The Talmud teaches that we should place our Hanukkah menorah ‘at the entrance to one’s house on the outside’ so that passersby can see it. If one lives upstairs, they place it ‘in the window adjacent to the public domain.’
The idea is that we should publicize the miracle. This has us celebrate the miraculous nature of the Hanukkah story and thus tell the world that the very idea of possibility exists. It has us lift up a tale of hope and faith in the face of tyranny and darkness that existed not only in biblical times but indeed today as well. Absolutely, in a season of cold weather and bitter politics, no shortage of anti-Semitism, hate rearing its ugly head everywhere we look, we have no choice but to shine the light of heritage and Jewish survival, miracles and our communal fortitude.
It goes without saying that anti-Semitism is dangerously widespread today. We see it here and abroad. We find it in our children’s schools, in government, in public spaces, and online. Since the recent egregious comments by Kayne West and Dave Chapelle, I have been asked by various parents how we should respond to anti-Semitism today.
My answer is clear:
- Wear your Judaism with pride.
- Stop hate speech whenever you hear it (no matter how seemingly minor).
- Advocate for and support causes that fight for justice and equality.
- Don’t play politics with anti-Semitism. Whether it’s coming from the left or the right, it must be called out.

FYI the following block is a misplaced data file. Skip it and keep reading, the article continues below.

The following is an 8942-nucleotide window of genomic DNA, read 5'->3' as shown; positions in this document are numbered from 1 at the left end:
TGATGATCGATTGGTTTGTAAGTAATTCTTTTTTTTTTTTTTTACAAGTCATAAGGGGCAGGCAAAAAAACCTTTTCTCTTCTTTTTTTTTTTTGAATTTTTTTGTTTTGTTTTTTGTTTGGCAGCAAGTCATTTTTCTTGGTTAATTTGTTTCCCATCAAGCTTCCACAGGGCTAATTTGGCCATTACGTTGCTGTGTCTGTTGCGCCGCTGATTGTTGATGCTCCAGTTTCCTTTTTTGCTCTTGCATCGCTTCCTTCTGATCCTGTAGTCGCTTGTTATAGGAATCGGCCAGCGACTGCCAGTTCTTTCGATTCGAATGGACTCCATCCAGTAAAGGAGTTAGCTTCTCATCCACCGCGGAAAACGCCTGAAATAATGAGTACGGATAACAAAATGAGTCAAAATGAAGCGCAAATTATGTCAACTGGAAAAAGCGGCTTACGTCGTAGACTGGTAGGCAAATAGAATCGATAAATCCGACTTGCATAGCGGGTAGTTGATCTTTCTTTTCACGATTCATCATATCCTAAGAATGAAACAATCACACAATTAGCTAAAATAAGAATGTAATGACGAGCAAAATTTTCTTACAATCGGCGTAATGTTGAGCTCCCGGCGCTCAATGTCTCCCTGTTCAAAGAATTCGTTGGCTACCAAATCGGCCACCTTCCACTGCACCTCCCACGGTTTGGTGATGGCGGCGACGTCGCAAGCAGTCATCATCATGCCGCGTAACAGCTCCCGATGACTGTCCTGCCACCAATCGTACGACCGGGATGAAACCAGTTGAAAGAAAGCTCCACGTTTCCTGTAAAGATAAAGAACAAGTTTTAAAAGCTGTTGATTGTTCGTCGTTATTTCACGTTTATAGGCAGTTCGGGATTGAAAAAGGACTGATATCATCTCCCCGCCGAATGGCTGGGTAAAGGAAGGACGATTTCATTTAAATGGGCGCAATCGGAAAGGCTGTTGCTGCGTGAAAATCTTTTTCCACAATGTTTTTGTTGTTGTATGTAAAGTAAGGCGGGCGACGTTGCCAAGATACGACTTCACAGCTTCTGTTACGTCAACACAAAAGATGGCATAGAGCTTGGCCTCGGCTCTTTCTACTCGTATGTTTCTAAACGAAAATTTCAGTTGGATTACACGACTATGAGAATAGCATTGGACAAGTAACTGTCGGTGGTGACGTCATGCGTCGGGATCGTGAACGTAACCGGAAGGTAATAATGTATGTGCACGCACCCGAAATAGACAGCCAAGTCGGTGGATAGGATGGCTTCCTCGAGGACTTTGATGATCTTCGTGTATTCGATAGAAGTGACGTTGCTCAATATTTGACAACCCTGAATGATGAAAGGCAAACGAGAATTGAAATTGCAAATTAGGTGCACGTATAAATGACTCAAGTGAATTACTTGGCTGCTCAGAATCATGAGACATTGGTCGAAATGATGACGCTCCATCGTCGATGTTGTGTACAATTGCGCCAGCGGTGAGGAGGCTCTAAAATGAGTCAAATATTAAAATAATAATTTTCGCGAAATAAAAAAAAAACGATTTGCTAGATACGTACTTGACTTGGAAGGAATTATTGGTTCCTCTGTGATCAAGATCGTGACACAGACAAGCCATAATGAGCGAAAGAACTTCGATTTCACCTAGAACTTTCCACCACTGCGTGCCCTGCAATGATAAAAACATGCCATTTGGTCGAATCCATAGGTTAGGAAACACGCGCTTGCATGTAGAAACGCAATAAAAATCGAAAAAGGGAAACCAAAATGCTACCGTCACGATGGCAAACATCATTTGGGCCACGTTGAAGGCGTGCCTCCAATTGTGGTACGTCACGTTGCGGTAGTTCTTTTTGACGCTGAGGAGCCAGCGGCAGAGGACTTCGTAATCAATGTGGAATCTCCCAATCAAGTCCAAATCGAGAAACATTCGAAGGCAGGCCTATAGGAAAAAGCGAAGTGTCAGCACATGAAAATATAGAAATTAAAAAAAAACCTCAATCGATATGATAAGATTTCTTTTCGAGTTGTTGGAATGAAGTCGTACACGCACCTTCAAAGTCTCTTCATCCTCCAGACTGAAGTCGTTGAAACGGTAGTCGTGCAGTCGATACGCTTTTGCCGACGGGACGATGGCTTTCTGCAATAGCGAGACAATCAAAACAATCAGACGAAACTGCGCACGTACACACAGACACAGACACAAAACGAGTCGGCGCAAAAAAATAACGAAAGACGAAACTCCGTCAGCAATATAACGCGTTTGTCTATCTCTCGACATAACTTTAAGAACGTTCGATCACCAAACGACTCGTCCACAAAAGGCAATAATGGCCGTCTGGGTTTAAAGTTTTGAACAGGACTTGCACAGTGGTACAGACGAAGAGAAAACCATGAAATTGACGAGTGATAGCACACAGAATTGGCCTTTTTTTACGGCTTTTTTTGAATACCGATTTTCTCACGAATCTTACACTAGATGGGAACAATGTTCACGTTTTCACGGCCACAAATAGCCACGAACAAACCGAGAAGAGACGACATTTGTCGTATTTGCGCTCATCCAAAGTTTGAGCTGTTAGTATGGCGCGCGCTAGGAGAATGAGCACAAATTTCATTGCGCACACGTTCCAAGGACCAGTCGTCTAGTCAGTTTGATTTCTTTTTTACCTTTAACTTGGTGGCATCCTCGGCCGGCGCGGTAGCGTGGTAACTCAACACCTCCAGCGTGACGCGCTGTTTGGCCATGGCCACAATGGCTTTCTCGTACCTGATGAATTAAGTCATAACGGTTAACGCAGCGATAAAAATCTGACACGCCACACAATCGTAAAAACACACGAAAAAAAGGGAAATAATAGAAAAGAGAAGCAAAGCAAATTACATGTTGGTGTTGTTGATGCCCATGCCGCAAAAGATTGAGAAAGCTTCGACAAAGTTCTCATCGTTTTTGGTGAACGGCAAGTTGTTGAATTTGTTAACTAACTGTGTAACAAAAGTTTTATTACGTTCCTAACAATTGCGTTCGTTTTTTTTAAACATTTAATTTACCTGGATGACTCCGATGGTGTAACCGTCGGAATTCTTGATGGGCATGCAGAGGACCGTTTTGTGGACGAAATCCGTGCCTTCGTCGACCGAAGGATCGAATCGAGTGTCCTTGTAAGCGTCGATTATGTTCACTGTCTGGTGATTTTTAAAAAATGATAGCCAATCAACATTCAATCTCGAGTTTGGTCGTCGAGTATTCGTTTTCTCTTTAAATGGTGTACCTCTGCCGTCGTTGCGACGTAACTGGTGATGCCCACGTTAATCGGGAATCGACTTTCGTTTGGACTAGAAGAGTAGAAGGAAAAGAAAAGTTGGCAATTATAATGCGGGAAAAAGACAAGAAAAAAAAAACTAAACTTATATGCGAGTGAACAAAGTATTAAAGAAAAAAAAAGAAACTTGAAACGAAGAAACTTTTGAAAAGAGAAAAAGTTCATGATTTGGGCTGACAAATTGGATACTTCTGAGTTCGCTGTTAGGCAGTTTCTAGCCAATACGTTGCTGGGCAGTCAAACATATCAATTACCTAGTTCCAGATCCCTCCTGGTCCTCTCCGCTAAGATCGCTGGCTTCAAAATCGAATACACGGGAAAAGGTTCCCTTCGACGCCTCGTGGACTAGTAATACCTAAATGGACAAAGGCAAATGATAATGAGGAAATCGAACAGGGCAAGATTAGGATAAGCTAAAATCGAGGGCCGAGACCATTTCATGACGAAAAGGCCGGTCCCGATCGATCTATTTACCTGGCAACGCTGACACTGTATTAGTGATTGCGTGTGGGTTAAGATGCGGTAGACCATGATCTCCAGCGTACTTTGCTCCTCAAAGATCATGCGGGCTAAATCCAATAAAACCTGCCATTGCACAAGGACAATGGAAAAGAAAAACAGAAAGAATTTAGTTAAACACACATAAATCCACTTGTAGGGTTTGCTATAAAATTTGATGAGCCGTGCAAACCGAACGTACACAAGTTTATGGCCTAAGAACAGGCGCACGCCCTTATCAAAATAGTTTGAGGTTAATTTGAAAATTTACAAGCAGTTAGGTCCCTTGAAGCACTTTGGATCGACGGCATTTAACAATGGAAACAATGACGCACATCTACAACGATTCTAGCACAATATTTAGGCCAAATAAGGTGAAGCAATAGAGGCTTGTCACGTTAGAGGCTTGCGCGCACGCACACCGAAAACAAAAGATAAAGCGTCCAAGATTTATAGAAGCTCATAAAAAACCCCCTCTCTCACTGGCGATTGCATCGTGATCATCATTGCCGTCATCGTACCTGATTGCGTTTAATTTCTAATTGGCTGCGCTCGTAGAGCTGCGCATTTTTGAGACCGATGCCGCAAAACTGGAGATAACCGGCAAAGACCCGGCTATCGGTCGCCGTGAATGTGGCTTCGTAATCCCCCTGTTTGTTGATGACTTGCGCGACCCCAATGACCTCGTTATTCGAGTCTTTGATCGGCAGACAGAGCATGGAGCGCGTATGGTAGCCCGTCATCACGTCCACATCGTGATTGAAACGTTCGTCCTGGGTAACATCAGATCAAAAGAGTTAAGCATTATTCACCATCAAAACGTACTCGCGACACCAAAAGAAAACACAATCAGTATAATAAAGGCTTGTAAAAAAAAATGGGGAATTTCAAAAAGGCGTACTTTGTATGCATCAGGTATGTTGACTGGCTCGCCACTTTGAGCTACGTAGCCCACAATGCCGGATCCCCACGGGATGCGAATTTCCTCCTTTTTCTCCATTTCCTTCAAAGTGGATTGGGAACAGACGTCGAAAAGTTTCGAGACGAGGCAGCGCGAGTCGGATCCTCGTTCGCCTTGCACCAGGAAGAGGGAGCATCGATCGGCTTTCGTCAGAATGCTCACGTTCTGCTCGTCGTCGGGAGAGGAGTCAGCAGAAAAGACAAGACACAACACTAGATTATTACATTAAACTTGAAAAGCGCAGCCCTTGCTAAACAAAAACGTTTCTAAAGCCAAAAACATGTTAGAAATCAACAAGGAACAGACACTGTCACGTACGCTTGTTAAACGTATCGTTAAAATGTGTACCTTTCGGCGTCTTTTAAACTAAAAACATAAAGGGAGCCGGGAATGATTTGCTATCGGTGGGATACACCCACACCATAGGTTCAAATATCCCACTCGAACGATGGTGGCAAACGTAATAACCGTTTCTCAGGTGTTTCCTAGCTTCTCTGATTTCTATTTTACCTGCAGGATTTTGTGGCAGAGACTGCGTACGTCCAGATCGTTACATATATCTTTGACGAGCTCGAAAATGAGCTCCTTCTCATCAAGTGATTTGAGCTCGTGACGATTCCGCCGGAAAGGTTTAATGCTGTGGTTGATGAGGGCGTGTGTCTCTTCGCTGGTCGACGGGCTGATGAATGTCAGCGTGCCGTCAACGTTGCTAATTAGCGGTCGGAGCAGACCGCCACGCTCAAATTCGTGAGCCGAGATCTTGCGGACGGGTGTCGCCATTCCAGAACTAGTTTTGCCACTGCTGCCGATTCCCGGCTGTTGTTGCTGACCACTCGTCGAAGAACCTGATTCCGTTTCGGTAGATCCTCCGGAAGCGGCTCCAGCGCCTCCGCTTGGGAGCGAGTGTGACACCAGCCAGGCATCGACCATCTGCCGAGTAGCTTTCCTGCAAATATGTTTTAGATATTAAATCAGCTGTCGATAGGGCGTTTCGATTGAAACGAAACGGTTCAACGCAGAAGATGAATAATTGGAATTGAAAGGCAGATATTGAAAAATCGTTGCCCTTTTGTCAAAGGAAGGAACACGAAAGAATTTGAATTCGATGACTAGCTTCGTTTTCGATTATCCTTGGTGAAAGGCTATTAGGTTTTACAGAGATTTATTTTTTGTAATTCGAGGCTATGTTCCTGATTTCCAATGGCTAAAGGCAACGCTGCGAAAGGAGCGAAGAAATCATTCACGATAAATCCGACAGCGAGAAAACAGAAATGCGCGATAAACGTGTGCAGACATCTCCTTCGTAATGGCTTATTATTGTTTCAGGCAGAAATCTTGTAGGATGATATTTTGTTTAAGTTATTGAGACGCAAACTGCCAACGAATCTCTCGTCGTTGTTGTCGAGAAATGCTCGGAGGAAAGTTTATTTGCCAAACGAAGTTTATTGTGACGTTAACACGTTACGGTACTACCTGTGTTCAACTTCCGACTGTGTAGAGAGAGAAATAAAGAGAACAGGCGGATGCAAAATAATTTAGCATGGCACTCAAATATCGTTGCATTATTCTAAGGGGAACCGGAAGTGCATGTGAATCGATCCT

The Talmud will discuss whether we should still display the menorah publicly in times of danger. It notes that, ‘in times of danger, one may place it on the table’ (i.e., inside) and that this still counts as ‘sufficient to fulfill the obligation.’ Many of the Talmud’s rabbis were living in times when Roman rule was either a reality or a not-too-distant memory. Under such rule, kindling the lights of the menorah would be forbidden, even punishable by death. This would of course not be the only time in Jewish history when practicing Judaism put one at risk. And yet, generation after generation, our people found a way to raise up their Judaism against all odds and in the face of every oppressor. They staunchly put their lights in the window because their Judaism mattered to them and they wanted to impress upon their children that we will not hide who we are.
If your grandparents and mine could live their Judaism with conviction and with courage, then surely so can we.
Let your light shine, my friends. Light your Hanukkah lights with joy and with pride. May we go from strength to strength together and continue to be the bright light to a world so much in need of it.